Anyway, just stopped by to say I loved the post & tweeted it.

  4. Well said (OK then, well written)

    You know what’s bad about being a writer?
    Every writer identifies with Bradbury’s angst.
    You what’s good about being a writer?
    Every one of us gets Woody Allen.

    Mike

    • –Michael

      I’m too young for Allen. I’m waiting till I’m past my twenties, and then he’s go go go.

      The guy I quoted in that Bradbury story winds up blasting himself into space. Really sad.

  5. I’m not sure if this makes me feel better or worse. No, it makes me feel better. I got a huge insight from your words: The swill of self-loathing I’m drinking right now is normal. And is directly correlated with being smack in the middle of a first draft. The sooner I can write my way out of it, the sooner it will recede, right? RIGHT?

    • –Rebecca

      Right. I’m halfway through a first-draft, and the only way out of the grim hole is finishing it. And then believing that you wrote it. And then moving on to something else.

  6. I agree with writers not being sporting team players, but that also means that they are sort of like a one man army. Jealousy is only natural, when you see a writer friend who you think is inferior to you get some success. It’s true in any profession.

    Also, if the other writer is better than you, and you know it, even then it’s sort of frustrating because you still feel jealous, not of his success but his writing prowess. Here’s a quote by Orhan Pamuk:-

    “To read a dense, deep passage in a novel, to enter into that world and believe it to be true – nothing makes me happier, nothing binds me more to life. I also prefer it if the writer is dead, because then there is no little cloud of jealousy to darken my admiration. The older I get, the more convinced I am that the best books are by dead writers. ”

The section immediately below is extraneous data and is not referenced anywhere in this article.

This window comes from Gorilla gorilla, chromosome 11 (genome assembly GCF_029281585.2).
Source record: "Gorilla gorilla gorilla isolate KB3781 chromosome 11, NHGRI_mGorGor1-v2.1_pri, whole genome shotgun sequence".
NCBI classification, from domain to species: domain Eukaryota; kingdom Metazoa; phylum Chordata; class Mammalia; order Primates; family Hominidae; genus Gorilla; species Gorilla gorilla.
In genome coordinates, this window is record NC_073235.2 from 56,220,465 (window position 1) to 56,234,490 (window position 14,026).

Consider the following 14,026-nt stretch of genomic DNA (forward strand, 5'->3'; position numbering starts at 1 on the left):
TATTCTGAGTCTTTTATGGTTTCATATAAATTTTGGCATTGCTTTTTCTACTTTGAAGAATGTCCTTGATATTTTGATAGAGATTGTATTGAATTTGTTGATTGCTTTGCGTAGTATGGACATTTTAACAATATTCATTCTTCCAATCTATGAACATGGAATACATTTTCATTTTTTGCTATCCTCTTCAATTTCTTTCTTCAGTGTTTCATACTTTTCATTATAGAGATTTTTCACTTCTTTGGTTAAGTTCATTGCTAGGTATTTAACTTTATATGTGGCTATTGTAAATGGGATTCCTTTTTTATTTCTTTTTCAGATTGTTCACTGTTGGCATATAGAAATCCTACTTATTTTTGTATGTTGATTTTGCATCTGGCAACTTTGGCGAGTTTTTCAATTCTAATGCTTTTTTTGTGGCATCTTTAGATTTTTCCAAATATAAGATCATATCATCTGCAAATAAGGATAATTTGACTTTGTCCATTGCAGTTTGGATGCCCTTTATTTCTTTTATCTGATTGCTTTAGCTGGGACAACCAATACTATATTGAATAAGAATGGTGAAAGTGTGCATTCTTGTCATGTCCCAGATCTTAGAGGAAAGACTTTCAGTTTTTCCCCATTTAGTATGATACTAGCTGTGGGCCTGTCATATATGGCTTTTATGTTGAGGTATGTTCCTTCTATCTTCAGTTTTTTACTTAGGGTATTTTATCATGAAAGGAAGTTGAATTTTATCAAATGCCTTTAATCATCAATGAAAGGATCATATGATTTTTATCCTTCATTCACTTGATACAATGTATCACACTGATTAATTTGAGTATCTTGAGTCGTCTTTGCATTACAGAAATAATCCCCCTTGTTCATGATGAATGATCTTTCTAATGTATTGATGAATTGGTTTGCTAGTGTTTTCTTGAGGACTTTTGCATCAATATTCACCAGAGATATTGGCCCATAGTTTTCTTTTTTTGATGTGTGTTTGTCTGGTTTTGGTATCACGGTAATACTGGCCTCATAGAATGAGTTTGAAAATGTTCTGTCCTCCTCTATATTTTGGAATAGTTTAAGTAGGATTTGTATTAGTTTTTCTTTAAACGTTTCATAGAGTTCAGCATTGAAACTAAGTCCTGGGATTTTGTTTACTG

Anyways, Matt, it was nice coming to your blog. Keep it going.

  7. I want to print this out and tack it over my desk. Right now, you’re going in my bookmarks.

    This will be good for when I feel like getting up and telling someone about what I’m writing instead of, you know, actually writing it, which seems to be so much harder.

    • –Sameer

      Lovely quote, that. And so true. In fact I hardly buy any new books for pretty much this exact reasoning. Says something about me more than them, I guess. Thanks for saying hello!

      –Johanna

      You’ll ruin your wallpaper if you put me or any of this crap anywhere near it. I need to take my own medicine, of course. If prompted, I’ll run my mouth all day long.

  8. I write because I have to. But it’s really, really satisfying when someone writes me a note to day my novel made them laugh out loud or my blog post made them think.

    No one does care except me, but I’ve finally become mature enough that that will suffice.

    Thanks for the post.

    • You’re welcome! And it’s pretty satisfying to get comments like this one, Geoff. So thanks for saying so.

  9. I think I said it on another post of yours, but we do seem to have very similar writing experience and backgrounds.